All the names of God are good and excellent. In Greek it is Theos, in Sanskrit it is Om, in Buddhism it is ‘Buddha’, in Hebrew it is ‘Jehovah’, etc. We may say Allah is Jehovah, Allah is Adonai, Allah is Om, Allah is Elohim, Allah is Paramatma, Allah is Shang-ti, Kamui, Amida and Ahuramazda. But we cannot say Jehovah is Allah, Adonai is Allah, Om is Allah, Shang-ti, Kamui, etc., is Allah. The reason is, we may say Darwin was a good scientist but we will be wrong to say a scientist is a good Darwin. So Allah’s are all the 200 names of different languages of the world. All these names from the East and the West are attributes of Allah. His personal and proper name is only one name, that is, Allah, comprising all the attributes of perfection. Personal and proper names should not be translated, but all other names are subject to translation, just as the word ‘god’ is used for other objects, objects of honour and dignity. The reason is very simple. These names have dual and plural numbers and feminine gender and are compound words, having their roots and comparatives.

Just as spring brightens the world with flowers of distinct colours and tired eyes revel in it, so will the revelation of the Holy Quran have contracted in its blossom the blossoms of variegated (par excellence) names of God of all the scriptures of the world, and have created harmony and a salubrious air in the world of religion. It is a unique wonder of the Holy Quran that it has abridged all the excellent names of God in three short verses and that the highest name of God that every religion of the world has, is confirmed by the Quran:

ہُوَ اللّٰہُ الَّذِیۡ لَاۤ اِلٰہَ اِلَّا ہُوَ ۚ عٰلِمُ الۡغَیۡبِ وَ الشَّہَادَۃِ ۚ ہُوَ الرَّحۡمٰنُ الرَّحِیۡمُ ﴿۲۲﴾
ہُوَ اللّٰہُ الَّذِیۡ لَاۤ اِلٰہَ اِلَّا ہُوَ ۚ اَلۡمَلِکُ الۡقُدُّوۡسُ السَّلٰمُ الۡمُؤۡمِنُ الۡمُہَیۡمِنُ الۡعَزِیۡزُ الۡجَبَّارُ الۡمُتَکَبِّرُ ؕ سُبۡحٰنَ اللّٰہِ عَمَّا یُشۡرِکُوۡنَ ﴿۲۳﴾
ہُوَ اللّٰہُ الۡخَالِقُ الۡبَارِئُ الۡمُصَوِّرُ لَہُ الۡاَسۡمَآءُ الۡحُسۡنٰی ؕ یُسَبِّحُ لَہٗ مَا فِی السَّمٰوٰتِ وَ الۡاَرۡضِ ۚ وَ ہُوَ الۡعَزِیۡزُ الۡحَکِیۡمُ ﴿٪۲۴﴾

“He is Allah, besides whom there is no god, the Knower of the invisible and the visible. He is the Beneficent, the Merciful. He is Allah, besides whom there is no god. The Sovereign Lord, the Holy One, the Author of Peace, the Granter of Security, Guardian over all, the Majestic, the Supreme, the Superb. Glory be to Allah from that which they set up (alongside Him)! He is Allah, the Creator, the Maker, the Fashioner. His are the most beautiful (and excellent) names. Whatever is in the heavens and the earth (i.e., angels and all people of all religions and nations and languages) declares His glory; and He is the Mighty the Wise.”13

Turn back a few pages and you will see that Allah is the thesaurus of all the Holy Names, and contains in itself all the names of God which all the nations of the world recite in threescore basic languages, revere, glorify and bow to. Believe in it and your belief will be complete and perfect in the Lord God of all the nations. And you will be an honourable member of the religion of humanity.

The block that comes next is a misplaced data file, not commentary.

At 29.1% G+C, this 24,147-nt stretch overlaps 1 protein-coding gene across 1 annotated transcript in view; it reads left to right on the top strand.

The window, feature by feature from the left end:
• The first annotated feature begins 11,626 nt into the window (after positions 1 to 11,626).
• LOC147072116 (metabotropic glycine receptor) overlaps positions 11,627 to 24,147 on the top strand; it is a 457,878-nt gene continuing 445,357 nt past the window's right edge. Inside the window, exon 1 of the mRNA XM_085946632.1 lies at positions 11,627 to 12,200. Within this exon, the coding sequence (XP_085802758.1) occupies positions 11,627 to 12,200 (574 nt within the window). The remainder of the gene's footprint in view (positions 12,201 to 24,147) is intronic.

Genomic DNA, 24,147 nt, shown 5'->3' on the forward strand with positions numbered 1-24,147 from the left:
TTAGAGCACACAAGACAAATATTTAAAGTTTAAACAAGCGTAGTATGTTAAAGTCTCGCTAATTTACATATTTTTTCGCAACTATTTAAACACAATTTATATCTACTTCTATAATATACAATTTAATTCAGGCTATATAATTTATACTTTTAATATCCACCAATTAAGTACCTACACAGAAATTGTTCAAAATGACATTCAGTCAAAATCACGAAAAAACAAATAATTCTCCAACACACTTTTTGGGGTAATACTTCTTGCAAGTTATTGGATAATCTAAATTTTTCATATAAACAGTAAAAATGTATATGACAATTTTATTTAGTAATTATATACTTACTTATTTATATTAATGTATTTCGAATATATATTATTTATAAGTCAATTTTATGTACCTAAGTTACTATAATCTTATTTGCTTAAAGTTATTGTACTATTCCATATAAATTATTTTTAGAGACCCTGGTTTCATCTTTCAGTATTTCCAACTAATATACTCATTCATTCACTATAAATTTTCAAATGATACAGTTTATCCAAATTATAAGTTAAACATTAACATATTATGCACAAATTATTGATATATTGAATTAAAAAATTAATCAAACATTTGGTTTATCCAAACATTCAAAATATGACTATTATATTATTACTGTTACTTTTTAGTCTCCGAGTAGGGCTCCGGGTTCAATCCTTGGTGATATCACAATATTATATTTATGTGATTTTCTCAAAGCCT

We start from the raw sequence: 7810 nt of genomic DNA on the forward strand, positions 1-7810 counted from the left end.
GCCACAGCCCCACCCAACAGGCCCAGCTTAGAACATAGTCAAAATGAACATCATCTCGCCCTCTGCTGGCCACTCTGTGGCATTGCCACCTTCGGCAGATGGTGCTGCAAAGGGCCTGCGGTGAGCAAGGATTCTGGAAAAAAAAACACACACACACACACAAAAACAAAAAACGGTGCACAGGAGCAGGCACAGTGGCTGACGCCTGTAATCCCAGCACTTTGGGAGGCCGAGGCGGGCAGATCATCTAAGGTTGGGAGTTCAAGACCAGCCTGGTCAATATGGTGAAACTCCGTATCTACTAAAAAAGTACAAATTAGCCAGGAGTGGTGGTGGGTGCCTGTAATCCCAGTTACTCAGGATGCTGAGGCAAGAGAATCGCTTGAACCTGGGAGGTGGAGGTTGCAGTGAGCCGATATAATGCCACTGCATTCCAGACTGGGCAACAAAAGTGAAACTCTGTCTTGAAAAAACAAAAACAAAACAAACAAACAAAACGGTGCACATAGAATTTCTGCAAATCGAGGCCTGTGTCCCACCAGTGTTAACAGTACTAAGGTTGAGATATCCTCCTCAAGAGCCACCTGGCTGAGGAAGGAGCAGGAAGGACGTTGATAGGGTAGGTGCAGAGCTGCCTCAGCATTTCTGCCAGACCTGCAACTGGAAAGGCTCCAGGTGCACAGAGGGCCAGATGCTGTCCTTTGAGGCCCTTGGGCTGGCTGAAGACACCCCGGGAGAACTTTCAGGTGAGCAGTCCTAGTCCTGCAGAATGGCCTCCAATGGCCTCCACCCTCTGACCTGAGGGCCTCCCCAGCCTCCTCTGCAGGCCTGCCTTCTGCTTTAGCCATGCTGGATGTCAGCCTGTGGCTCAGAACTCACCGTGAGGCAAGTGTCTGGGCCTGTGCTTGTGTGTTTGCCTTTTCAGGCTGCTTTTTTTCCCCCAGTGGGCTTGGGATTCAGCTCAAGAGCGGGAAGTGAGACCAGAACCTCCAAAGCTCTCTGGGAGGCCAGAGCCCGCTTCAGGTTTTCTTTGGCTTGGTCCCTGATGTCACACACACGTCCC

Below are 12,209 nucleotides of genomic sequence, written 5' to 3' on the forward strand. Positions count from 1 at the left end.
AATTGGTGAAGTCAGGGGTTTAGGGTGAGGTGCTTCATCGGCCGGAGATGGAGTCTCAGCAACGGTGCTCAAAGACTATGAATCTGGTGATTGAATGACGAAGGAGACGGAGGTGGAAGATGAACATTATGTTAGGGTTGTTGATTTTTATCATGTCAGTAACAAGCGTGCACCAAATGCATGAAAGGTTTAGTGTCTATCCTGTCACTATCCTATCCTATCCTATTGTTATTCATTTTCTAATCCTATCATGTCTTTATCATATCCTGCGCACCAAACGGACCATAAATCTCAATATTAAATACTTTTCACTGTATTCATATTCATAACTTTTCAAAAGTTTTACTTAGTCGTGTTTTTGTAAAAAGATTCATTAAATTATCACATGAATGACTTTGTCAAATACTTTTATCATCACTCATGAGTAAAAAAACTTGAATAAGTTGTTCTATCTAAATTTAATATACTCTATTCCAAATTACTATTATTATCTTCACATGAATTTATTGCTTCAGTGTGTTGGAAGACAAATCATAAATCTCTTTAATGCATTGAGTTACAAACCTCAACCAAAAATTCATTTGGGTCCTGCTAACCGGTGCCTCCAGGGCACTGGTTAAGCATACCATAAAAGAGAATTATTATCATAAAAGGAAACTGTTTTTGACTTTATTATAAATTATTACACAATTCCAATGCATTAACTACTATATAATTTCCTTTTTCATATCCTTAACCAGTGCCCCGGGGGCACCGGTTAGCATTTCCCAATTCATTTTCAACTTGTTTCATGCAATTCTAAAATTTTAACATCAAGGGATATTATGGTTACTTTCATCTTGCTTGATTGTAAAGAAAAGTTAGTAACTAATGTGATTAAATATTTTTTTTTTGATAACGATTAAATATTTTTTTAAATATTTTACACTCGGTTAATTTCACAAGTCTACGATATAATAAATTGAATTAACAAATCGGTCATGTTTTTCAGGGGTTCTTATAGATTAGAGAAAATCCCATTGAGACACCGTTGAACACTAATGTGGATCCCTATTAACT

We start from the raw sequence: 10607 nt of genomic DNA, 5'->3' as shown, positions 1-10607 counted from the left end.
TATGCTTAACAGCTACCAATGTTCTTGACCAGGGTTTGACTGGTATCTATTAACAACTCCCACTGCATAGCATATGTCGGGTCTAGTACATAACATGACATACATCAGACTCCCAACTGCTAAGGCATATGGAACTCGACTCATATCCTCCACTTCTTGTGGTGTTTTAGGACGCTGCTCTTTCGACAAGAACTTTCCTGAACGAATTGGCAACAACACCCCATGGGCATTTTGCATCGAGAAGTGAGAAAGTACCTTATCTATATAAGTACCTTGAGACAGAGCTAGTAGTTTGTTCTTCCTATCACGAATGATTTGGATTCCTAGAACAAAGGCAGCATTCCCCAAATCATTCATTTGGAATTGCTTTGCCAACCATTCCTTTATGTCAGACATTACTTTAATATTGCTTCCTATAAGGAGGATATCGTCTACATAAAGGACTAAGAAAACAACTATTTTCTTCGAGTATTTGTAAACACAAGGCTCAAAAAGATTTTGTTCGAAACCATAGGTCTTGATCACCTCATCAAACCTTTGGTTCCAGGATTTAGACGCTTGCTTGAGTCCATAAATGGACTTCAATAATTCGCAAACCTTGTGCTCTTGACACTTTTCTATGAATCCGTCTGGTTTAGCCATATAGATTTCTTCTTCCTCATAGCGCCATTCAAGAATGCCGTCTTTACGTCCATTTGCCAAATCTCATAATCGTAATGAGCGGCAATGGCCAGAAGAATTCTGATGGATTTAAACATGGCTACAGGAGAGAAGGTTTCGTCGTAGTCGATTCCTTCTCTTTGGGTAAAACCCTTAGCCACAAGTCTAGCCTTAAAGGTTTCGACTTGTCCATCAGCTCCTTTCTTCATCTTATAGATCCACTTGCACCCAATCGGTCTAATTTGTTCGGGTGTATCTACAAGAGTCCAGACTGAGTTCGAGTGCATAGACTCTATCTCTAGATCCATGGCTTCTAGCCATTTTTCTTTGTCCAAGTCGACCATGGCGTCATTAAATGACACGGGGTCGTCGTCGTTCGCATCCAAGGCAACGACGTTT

1. Latin Deus (singular), di, dei and dii (plural) is frequently found in manuscripts. Its root in Sanskrit is , div– (dyu) to gleam, as in deva, a god, dyâus, heaven (Greek, Zeus, genitive case Dios, Heaven, a deity). In Latin we say: ita me di ament, ‘so help me the gods!’; per deos immortales, ‘by the immortal gods!’; cum dis volentibus, ‘by the gods’ help’; si dis placet, ‘if it please the gods’. It is used of highly distinguished or fortunate persons. E. A. Andrews (ed.), Harper’s Latin Dictionary: a new Latin dictionary founded on the translation of Freund’s Latin-German Lexicon, revised by Charlton T. Lewis, and Charles Short, New York, American Book Company [1907].
  2. 1 Kings, 8:30.
  3. Psalms, 2:4.
  4. Psalms, 115:3.
  5. Psalms, 123:1.
  6. Matthew, 6:9.
  7. As in Genesis, 1:1, 8; Psalms, 19:6; Isaiah, 40:22. The term ‘god’ is found in all the Teutonic languages (Old High German got, Gothic guþ [i.e., ‘guth’, the letter þ standing for ‘th’ as in ‘think’ — Editor], etc.) but, as in Norse sources ‘god’ signifies the image of a deity, and as the word is connected with Götze, ‘idol’, the higher being was believed to be present in the image.
  8. The meanings of the Japanese Kami in modern dictionaries are: (1) a spirit, which is thought to exist invisibly with unlimited supernatural power of good or evil to punish crime or reward virtue in human beings, an object of trust or fear; (2) the honorific given to rulers previous to the reign of Jimmu; (3) the name applied to spirits enshrined in Shinto Shrines; (4) the Christian God. F. Brinkley, An Unabridged Japanese-English Dictionary, Tokyo, Sanseido, 1896.
  9. Hastings, vol. 6, p. 302b.
  10. Gud (God), avgud (idol), gudbarn (godchild), gudinne and gydje (goddess), guddommelig (godlike). Gyldendal’s English-Norwegian & Norwegian-English Dictionary, Oxford, Printed for the Shakespeare Head Press and sold for the Press by Basil Blackwell, 1941 (comprising Gyldendal’s Ordbøker: Engelsk-Norsk, ved B. Berulfsen, Oslo, Gyldendal Norsk Forlag, 1938 and Gyldendal’s Ordbøker: Norsk-Engelsk, ved H. Scavenius, Oslo, Gyldendal Norsk Forlag, 1933).
  11. i.e., the Indo-European root ǴHEDYŌ — Editor.
  12. The Holy Quran, 24:35.
  13. The Holy Quran, 59:22–24.